Suppose you have a new baby, congratulations! You’re about to embark on one of the most fulfilling journeys of your life. However, it can also be one of the most expensive. Hence Saving Money as a New Working Mom is very important.
With all the gear, clothes, and toys that are needed for your little bundle of joy, you may feel like shelling out thousands upon thousands each year to keep up with everything. The good news is there are ways to save money as a new mom so that you can get by without breaking the bank.
Here are some tips for For Saving Money as a New Working Mom when your bundle arrives:
Use Cloth Diapers – They’re Cheaper and More Eco-Friendly
This tip is completely counter to popular opinion, but the long-term savings can be phenomenal. Instead of paying hundreds of dollars on diapers (which you will have to do with a newborn), you spend around $50 for cloth diapers and detergent, then maybe another $15 – $20 for diaper rash cream.
If this were your only “baby expense”, you would save $50 – $80, not including wipes. I personally think cloth diapers are the nicest, but if you do not want to deal with them, it’s understandable, and disposable is definitely easier (and just as cheap).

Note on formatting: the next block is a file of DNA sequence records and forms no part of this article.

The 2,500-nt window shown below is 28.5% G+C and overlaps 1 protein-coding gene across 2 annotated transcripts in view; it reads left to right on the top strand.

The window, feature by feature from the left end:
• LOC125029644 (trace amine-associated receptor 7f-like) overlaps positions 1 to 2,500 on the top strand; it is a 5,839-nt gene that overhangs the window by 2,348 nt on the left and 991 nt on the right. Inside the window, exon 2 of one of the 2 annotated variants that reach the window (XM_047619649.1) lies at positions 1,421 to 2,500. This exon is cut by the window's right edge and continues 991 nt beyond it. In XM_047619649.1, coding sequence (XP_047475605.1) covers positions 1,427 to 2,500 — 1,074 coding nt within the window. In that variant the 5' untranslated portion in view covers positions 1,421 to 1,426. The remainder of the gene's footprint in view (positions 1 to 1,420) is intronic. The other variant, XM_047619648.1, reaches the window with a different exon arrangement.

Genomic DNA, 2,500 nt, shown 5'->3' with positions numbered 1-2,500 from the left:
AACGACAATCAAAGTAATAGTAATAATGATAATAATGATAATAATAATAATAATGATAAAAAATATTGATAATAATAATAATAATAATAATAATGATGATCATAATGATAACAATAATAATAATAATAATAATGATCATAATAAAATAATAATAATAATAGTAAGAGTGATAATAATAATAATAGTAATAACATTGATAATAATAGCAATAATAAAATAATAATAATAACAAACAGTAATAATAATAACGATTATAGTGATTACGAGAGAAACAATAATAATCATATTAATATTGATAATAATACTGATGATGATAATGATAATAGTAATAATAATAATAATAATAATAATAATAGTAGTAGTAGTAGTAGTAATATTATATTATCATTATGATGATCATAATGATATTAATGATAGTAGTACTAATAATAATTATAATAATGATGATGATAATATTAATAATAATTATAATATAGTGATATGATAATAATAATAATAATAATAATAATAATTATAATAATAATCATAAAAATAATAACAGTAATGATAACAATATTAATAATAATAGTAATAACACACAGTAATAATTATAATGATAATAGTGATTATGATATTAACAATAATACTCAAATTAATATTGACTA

If you are unsure, you could also consider a mix of cloth and disposable. Use your disposable when you are out and out for ease and the cloth when at home.
Buy in Bulk to Save Money
You can save a lot of money buying larger quantities. For example, instead of purchasing deodorant, toilet paper, or other household products by a single item, you could get a pack with three times as much from the same place. Here is an idea of some good bulk places:
- Amazon Subscribe and Save (for household supplies)
- Whole Foods (for most things)
- Sam’s Club (for things like diapers and household supplies)
You can definitely save money on diapers by buying in bulk, so worth exploring if you do go down the disposable route.
Get a Membership at the Grocery Store for Discounts on Food Items
This is just straight-up saving. The more food you buy from there, the better discount they give you on your overall purchase. This can drive savings even higher when buying in bulk. For example, if I go to my local grocery store and spend $80 and get their card, that would lower my total cost by about $15.
This is a huge saving on an already low-cost item, and I’m sure the same concept would work at Wal-Mart, Target, or any other grocer you shop at.
The key to this strategy is that you need to spend enough money for it to be worth your time. This means saving $10 – $20. If you have multiple children, the savings add up quickly.
Look into Free or Discounted Baby Products
If you are finding yourself spending a lot of money on your child (or children), look into free or cheaper alternatives. There will be free baby food and diapers in some areas, while in others, they may have classes that teach parenting skills. Depending on where you live, it can be worth your time to look more into this.
If you live in an urban area, you could likely find some sort of daycare or even someone willing to watch your baby for a few hours while you are at work.